I think we know by now that having quality content on your site is a hugely significant piece of your successful SEO pie. It can be hard, though. Between your home page, landing pages, ‘About Us’ pages, and all the little random snippets of text, your site is full of your voice. You’re trying to get the site visitor to convert. Every single word on your site should have that goal in mind.
So how do I suggest you go about doing that?
- Hone your up-sale value. Why should your site visitors be your customers? What is it about you that makes you better than the guy down the street? Maybe you offer the best price or the biggest selection. There are likely several things that are contributing to your overall value. Decide on what those things are and let your customers know about them.
- Don’t make it sound too good to be true. Your customers are no dummies. Their moms, dads, teachers, or random life mentors undoubtedly told them countless times, “If it seems too good to be true, it probably is.” Now, that doesn’t mean you’re running a scam. But sometimes our desire to sound as great as possible leads us to throwing out exciting one-liners like “Save $4,000 in just one month!” If I saw that and had no reasonable context or evidence to immediately help me believe it, I’d likely turn away.
- Take yourself out of your writing. You aren’t the goal, so don’t read back what you’ve written and think “Yeah, I’d buy that.” It doesn’t matter what you would buy. It matters what your potential customers would buy. Know who your customers are. Try and think how they think.
Use resources like Amazon reviews to help you get into the right mindset. If you can find reviews for your product/service (either for your company or a similar one), look at how the customers talk about it. What kinds of descriptions do they give? What’s their mindset and writing style like?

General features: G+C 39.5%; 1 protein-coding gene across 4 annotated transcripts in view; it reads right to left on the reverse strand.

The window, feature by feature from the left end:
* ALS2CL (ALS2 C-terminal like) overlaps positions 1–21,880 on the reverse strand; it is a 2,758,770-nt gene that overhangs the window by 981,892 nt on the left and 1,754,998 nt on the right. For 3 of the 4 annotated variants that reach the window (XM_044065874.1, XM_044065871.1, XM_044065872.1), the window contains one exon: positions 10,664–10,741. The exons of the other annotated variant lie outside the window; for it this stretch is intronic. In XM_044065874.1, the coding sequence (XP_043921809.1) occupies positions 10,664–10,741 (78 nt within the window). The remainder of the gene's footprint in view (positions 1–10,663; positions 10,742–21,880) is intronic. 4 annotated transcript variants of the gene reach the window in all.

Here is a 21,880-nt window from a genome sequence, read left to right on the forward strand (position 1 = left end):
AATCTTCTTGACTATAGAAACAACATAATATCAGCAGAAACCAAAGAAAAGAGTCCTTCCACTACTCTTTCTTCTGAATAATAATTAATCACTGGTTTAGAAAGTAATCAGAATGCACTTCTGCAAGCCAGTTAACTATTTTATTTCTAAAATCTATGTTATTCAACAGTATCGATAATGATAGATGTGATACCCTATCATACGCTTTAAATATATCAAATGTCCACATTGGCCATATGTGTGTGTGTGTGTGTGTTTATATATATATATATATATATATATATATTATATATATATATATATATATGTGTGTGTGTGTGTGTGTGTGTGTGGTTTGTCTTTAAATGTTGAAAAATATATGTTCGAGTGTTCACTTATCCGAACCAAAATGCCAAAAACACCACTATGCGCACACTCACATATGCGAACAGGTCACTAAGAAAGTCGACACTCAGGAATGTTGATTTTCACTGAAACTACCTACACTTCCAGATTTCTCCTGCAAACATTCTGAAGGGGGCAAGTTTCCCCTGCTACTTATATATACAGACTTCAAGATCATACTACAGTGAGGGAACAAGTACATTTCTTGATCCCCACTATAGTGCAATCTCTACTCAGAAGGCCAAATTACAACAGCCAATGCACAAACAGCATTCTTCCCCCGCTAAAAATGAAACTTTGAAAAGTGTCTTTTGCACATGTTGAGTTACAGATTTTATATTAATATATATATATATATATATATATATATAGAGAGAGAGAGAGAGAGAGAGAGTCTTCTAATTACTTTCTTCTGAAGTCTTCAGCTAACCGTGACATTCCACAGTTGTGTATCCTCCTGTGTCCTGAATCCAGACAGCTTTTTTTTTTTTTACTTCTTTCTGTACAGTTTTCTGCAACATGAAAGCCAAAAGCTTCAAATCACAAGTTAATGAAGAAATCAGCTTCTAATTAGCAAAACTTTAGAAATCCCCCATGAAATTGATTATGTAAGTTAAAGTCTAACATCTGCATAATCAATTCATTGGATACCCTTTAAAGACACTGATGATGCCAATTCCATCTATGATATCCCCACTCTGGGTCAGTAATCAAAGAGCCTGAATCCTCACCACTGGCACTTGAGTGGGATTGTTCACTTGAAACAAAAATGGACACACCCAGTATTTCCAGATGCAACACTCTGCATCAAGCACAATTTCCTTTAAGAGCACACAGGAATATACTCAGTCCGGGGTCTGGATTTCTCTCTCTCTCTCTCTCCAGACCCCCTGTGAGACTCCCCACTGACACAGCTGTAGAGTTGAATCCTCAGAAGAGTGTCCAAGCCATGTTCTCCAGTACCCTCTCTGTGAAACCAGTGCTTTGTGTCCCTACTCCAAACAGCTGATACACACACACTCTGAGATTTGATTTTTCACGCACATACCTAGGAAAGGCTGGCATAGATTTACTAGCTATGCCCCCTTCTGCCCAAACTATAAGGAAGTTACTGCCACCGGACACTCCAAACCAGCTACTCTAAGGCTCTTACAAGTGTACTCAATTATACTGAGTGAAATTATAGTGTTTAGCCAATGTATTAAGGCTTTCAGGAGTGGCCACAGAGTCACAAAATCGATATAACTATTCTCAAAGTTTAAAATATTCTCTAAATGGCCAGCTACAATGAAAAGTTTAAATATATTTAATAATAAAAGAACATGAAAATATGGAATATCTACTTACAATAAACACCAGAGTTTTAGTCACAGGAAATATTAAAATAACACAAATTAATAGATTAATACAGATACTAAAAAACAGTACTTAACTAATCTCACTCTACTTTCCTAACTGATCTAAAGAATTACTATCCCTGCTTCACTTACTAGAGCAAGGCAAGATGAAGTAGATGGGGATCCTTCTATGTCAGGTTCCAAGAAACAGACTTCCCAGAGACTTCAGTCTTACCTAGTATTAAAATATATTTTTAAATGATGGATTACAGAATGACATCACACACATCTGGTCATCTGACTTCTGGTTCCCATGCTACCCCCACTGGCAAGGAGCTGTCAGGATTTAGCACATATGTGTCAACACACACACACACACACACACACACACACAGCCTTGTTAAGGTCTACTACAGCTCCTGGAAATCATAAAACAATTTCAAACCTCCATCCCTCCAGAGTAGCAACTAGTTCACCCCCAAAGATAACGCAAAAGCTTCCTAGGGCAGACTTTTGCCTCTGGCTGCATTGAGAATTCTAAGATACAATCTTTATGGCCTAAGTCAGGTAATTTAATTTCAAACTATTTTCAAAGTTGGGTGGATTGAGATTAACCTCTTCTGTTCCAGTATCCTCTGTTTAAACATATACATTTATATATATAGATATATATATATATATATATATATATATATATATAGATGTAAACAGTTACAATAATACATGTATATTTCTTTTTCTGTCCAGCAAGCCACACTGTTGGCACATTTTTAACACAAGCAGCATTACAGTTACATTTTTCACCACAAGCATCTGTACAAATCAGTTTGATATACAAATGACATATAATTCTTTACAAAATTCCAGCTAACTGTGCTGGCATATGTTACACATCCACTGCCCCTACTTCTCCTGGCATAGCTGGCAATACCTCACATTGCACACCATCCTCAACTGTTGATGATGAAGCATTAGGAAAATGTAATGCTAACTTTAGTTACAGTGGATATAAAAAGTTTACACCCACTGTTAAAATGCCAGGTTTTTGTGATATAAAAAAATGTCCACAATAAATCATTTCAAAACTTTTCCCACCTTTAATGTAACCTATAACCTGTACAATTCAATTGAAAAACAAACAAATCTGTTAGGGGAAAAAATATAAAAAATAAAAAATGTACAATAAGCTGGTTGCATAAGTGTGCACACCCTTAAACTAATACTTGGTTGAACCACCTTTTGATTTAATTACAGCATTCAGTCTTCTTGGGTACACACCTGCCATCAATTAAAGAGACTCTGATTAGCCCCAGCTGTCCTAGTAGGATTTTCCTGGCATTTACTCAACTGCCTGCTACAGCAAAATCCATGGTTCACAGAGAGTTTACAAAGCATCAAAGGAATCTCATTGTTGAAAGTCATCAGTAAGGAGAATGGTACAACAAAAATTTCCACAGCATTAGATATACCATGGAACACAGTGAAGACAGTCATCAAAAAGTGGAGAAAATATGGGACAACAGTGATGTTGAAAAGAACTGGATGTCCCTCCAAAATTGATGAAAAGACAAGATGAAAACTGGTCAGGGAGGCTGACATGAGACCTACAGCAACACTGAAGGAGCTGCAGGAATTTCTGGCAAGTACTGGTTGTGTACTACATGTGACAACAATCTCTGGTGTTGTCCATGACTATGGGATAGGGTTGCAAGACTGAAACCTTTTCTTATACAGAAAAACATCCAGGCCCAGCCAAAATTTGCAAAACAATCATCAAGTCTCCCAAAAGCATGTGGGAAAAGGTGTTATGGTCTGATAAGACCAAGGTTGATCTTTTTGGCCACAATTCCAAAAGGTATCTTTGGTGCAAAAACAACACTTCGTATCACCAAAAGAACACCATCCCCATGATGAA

- Make them scared of loss. People don’t like losing out. “Save $50 on your monthly energy bill,” sounds nice, but “Stop throwing away $50 on wasted energy every month,” makes me feel as though I need to act fast to stop losing my hard-earned money.
- Add things other than words in your headlines. Breaking up your headline or title with numbers or symbols helps catch the eye, when used efficiently. (Note the title of this blog post.) This doesn’t mean substituting “2” for the word “to”, but using numerals rather than spelling out numbers and saving “$$$” instead of saving “money” can be just the spark you need for someone to notice your page while scrolling through Google.
- Consciously decide whether short or long copy is appropriate. Both have uses, but too often I find sites that get them mixed up. If I end up on your company’s bio page, I don’t mind reading a little more and getting a feel for who you are. When I look at your home page, however, the last thing I want to do is be overwhelmed with a wall of text. I just got to your site and already feel like I have to put real work into figuring out what you do and why I should patronize you.
In the same vein, use appropriate paragraph breaks. Your high school essays were expected to have lengthy, information-filled paragraphs. On your website, though, the shorter the better.
Use these pearls of wisdom to create content that will catch the eye and have potential customers begging to convert. And don’t be afraid to use your gut and experiment. (Hint hint: that’s what A/B testing is for!) Don’t find what works for you. Find what works for your customers.